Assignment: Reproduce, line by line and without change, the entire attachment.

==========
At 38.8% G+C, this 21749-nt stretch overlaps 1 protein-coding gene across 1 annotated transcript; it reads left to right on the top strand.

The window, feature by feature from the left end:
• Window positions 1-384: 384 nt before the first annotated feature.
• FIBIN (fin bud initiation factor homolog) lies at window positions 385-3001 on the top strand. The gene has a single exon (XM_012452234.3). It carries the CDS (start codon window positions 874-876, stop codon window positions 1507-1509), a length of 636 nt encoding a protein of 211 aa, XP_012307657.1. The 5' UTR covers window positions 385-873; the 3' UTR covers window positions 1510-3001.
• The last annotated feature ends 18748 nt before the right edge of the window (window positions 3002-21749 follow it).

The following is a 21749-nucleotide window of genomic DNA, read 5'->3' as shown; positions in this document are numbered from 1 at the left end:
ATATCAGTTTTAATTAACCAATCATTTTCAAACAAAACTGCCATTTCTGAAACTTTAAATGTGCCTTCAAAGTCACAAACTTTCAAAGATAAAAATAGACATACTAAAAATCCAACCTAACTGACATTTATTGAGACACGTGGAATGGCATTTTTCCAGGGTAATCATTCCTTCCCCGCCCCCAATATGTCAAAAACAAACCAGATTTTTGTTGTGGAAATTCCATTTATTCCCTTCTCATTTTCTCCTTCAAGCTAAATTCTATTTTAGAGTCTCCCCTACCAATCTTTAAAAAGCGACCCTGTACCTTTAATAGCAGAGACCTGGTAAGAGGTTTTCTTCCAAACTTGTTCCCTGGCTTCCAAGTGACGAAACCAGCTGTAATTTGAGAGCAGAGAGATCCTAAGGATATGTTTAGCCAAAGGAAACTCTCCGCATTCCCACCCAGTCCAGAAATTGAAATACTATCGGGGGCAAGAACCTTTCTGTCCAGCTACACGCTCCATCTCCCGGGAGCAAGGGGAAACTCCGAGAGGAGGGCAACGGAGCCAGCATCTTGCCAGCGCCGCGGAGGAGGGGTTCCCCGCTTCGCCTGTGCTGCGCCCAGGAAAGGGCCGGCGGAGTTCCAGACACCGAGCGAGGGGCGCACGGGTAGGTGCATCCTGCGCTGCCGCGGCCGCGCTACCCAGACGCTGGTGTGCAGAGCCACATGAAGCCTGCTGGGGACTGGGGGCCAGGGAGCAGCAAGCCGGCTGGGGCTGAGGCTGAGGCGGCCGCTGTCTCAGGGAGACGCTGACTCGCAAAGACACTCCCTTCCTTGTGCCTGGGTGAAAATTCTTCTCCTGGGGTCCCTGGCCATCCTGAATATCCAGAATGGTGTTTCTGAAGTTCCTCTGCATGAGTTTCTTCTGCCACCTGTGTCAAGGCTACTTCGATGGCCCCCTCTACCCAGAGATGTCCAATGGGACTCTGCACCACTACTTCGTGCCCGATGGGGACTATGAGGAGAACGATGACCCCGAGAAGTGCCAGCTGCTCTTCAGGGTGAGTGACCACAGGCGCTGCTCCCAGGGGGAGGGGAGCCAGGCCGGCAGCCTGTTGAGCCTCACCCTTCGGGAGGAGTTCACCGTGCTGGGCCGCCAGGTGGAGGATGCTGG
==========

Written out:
At 38.8% G+C, this 21749-nt stretch overlaps 1 protein-coding gene across 1 annotated transcript; it reads left to right on the top strand.

The window, feature by feature from the left end:
• Window positions 1-384: 384 nt before the first annotated feature.
• FIBIN (fin bud initiation factor homolog) lies at window positions 385-3001 on the top strand. The gene has a single exon (XM_012452234.3). It carries the CDS (start codon window positions 874-876, stop codon window positions 1507-1509), a length of 636 nt encoding a protein of 211 aa, XP_012307657.1. The 5' UTR covers window positions 385-873; the 3' UTR covers window positions 1510-3001.
• The last annotated feature ends 18748 nt before the right edge of the window (window positions 3002-21749 follow it).

The following is a 21749-nucleotide window of genomic DNA, read 5'->3' as shown; positions in this document are numbered from 1 at the left end:
ATATCAGTTTTAATTAACCAATCATTTTCAAACAAAACTGCCATTTCTGAAACTTTAAATGTGCCTTCAAAGTCACAAACTTTCAAAGATAAAAATAGACATACTAAAAATCCAACCTAACTGACATTTATTGAGACACGTGGAATGGCATTTTTCCAGGGTAATCATTCCTTCCCCGCCCCCAATATGTCAAAAACAAACCAGATTTTTGTTGTGGAAATTCCATTTATTCCCTTCTCATTTTCTCCTTCAAGCTAAATTCTATTTTAGAGTCTCCCCTACCAATCTTTAAAAAGCGACCCTGTACCTTTAATAGCAGAGACCTGGTAAGAGGTTTTCTTCCAAACTTGTTCCCTGGCTTCCAAGTGACGAAACCAGCTGTAATTTGAGAGCAGAGAGATCCTAAGGATATGTTTAGCCAAAGGAAACTCTCCGCATTCCCACCCAGTCCAGAAATTGAAATACTATCGGGGGCAAGAACCTTTCTGTCCAGCTACACGCTCCATCTCCCGGGAGCAAGGGGAAACTCCGAGAGGAGGGCAACGGAGCCAGCATCTTGCCAGCGCCGCGGAGGAGGGGTTCCCCGCTTCGCCTGTGCTGCGCCCAGGAAAGGGCCGGCGGAGTTCCAGACACCGAGCGAGGGGCGCACGGGTAGGTGCATCCTGCGCTGCCGCGGCCGCGCTACCCAGACGCTGGTGTGCAGAGCCACATGAAGCCTGCTGGGGACTGGGGGCCAGGGAGCAGCAAGCCGGCTGGGGCTGAGGCTGAGGCGGCCGCTGTCTCAGGGAGACGCTGACTCGCAAAGACACTCCCTTCCTTGTGCCTGGGTGAAAATTCTTCTCCTGGGGTCCCTGGCCATCCTGAATATCCAGAATGGTGTTTCTGAAGTTCCTCTGCATGAGTTTCTTCTGCCACCTGTGTCAAGGCTACTTCGATGGCCCCCTCTACCCAGAGATGTCCAATGGGACTCTGCACCACTACTTCGTGCCCGATGGGGACTATGAGGAGAACGATGACCCCGAGAAGTGCCAGCTGCTCTTCAGGGTGAGTGACCACAGGCGCTGCTCCCAGGGGGAGGGGAGCCAGGCCGGCAGCCTGTTGAGCCTCACCCTTCGGGAGGAGTTCACCGTGCTGGGCCGCCAGGTGGAGGATGCTGG